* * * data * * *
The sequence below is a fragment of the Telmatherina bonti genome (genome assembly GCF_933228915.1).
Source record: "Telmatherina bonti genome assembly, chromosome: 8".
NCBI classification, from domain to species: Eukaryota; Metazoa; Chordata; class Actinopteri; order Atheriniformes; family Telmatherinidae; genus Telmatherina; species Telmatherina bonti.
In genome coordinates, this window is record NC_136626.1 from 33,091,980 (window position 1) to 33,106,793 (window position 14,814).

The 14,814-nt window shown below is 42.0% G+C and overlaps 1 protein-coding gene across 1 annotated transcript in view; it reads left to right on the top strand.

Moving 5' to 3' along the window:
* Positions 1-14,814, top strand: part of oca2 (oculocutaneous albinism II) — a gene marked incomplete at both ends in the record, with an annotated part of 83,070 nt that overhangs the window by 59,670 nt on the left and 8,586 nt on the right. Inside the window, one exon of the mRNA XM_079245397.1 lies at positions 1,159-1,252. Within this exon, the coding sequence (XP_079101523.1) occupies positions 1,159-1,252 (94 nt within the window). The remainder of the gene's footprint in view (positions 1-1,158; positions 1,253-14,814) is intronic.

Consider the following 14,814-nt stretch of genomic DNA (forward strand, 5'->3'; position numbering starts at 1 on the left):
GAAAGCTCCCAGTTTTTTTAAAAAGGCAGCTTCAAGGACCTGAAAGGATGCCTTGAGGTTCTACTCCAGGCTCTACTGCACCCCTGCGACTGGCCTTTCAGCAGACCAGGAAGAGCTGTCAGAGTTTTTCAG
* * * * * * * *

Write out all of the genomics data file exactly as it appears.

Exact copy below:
The sequence below is a fragment of the Telmatherina bonti genome (genome assembly GCF_933228915.1).
Source record: "Telmatherina bonti genome assembly, chromosome: 8".
NCBI classification, from domain to species: Eukaryota; Metazoa; Chordata; class Actinopteri; order Atheriniformes; family Telmatherinidae; genus Telmatherina; species Telmatherina bonti.
In genome coordinates, this window is record NC_136626.1 from 33,091,980 (window position 1) to 33,106,793 (window position 14,814).

The 14,814-nt window shown below is 42.0% G+C and overlaps 1 protein-coding gene across 1 annotated transcript in view; it reads left to right on the top strand.

Moving 5' to 3' along the window:
* Positions 1-14,814, top strand: part of oca2 (oculocutaneous albinism II) — a gene marked incomplete at both ends in the record, with an annotated part of 83,070 nt that overhangs the window by 59,670 nt on the left and 8,586 nt on the right. Inside the window, one exon of the mRNA XM_079245397.1 lies at positions 1,159-1,252. Within this exon, the coding sequence (XP_079101523.1) occupies positions 1,159-1,252 (94 nt within the window). The remainder of the gene's footprint in view (positions 1-1,158; positions 1,253-14,814) is intronic.

Consider the following 14,814-nt stretch of genomic DNA (forward strand, 5'->3'; position numbering starts at 1 on the left):
GAAAGCTCCCAGTTTTTTTAAAAAGGCAGCTTCAAGGACCTGAAAGGATGCCTTGAGGTTCTACTCCAGGCTCTACTGCACCCCTGCGACTGGCCTTTCAGCAGACCAGGAAGAGCTGTCAGAGTTTTTCAG